Another thing that we like to point out about the X-E1 is its marvelous optical image stabilization (OIS) brought by the 18-55mm kit lens. The lens was able to compensate for our not-so-stable hands which allowed us to take shots at a much slower shutter speed just like the image above which was shot in just an eighth of a second speed.
Fujifilm is not one to bask in the glory of their camera’s videography performance, and they’re not about to start anytime soon with the X-E1. Although capable of shooting Full HD clips, the camera’s slow 24fps frame rate is not something to write home about. Still, the video quality that this camera provides should be enough to satisfy your basic video recording needs.
The Fujifilm FinePix X-E1 has one more similarity to its predecessor and that is its 1200mAh (NP-W126) Lithium-Ion battery. On a single full charge, we were able to snap 340+ stills and record a handful of video clips using both the EVF and LCD when composing and an estimated time of 5-10mins reviewing the images on the camera’s LCD with brightness cranked to its max. In short, you’d typically get a decent mileage out of the camera’s battery on a single full charge.
Fujifilm FinePix X-E1 specs:
16.3MP X-Trans CMOS sensor
Sensor Type: APS-C (23.6 x 15.6 mm)
EXR Pro image processor
TTL Contrast-detect AF system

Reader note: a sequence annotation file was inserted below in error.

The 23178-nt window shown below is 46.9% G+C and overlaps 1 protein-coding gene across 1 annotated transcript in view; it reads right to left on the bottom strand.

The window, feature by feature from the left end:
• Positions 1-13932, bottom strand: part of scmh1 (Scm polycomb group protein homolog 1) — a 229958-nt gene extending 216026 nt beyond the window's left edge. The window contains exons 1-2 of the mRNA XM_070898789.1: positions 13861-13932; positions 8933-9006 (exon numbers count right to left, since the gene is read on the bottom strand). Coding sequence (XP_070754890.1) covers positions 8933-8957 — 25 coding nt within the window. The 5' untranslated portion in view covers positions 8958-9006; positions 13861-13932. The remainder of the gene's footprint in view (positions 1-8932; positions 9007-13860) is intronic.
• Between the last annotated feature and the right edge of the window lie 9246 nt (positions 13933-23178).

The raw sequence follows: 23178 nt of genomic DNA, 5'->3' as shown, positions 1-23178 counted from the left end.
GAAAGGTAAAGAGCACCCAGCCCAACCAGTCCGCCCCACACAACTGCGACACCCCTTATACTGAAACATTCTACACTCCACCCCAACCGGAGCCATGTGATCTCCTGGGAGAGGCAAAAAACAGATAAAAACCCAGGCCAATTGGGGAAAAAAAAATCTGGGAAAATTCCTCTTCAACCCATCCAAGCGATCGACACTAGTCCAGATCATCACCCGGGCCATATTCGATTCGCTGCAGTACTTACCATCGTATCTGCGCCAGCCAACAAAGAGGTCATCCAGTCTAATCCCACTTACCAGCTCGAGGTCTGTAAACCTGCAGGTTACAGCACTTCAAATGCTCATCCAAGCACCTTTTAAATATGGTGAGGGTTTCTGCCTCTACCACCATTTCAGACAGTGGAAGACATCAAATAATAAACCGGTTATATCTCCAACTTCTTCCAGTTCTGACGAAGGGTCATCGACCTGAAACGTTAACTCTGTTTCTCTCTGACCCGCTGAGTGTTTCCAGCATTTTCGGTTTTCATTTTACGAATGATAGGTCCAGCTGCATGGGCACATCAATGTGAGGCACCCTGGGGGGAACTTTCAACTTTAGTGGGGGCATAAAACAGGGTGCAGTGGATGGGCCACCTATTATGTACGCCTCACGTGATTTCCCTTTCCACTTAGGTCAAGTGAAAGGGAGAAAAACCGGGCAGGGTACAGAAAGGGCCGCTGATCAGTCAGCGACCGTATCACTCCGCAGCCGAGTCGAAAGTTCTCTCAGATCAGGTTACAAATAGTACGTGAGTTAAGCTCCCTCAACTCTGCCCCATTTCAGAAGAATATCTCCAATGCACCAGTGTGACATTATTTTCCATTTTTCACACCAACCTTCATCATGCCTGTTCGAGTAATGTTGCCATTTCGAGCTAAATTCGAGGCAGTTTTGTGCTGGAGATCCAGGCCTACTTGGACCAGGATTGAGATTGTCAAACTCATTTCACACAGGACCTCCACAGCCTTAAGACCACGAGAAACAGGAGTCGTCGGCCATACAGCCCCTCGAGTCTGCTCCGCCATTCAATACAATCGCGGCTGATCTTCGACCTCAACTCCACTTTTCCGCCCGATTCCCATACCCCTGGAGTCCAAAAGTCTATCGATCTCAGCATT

Lens-type Optical Image Stabilization
ISO 200 – 6400
Expandable to ISO 100 and ISO 25600
30 sec. – 1/4000 sec. shutter speed
2.36M-dot Electronic Viewfinder
2.8” Fixed 460k-dot LCD
Optional External Flash via Hot shoe
3 or 6fps continuous drive
FHD video recording @24fps
SD / SDHC / SDXC
RAW + JPEG file format
1200mAh Lithium-Ion battery
Dimension: 129 x 75 x 38 mm
When Fujifilm released the X-E1 it’s clear that the company has one thing in mind, and that is to polish some of the rough edges that critics pointed out on the X-Pro1. Well, they didn’t have to do much as the X-Pro1 is already regarded by many as one of the sleekest MILC in the market.
But of all the improvements they made on the X-E1, the single most significant aspect they’ve changed in our opinion is its pricing. This camera currently retails for Php42,900 (body only) which is approximately Php25K+ cheaper than the X-Pro1 when it made its first public debut. It’s still a bit pricey, but it’s actually significantly cheaper as opposed to Sony NEX7 (Php59,999 body) and only marginally pricier than the Olympus OM-D E-M5 (Php47,000 w/ kit lens).
At this price point, we feel that the X-E1 will pose a great threat to its competition and it may have raised the bar a little higher for the succeeding cameras to come.
However, this decrease in price comes at the cost of some features like the subpar display (460k-dot) and decision to forgo the Hybrid viewfinder in exchange for an all-digital viewfinder with a better resolution (2.36M-dot vs 1.23M-dot). It’s a small price to pay in our opinion, considering the large price margin between the X-E1 and X-Pro1. The addition of the tiltable built-in flash also gives more bang for the buck compared to its pricier predecessor.
To answer the question in the beginning of the review, we feel that the X-E1 is a worthier flag bearer than the X-Pro1 for the reason that it’s more capable and less expensive. With plans of expanding their X-Mount lens later this year, we have to say that this camera is a good investment for those photo-enthusiasts who’re looking for a handier substitute for their DSLR. Note though that this camera is not for everybody, especially those who just set their pricey SLRs to Auto as this one doesn’t have that option.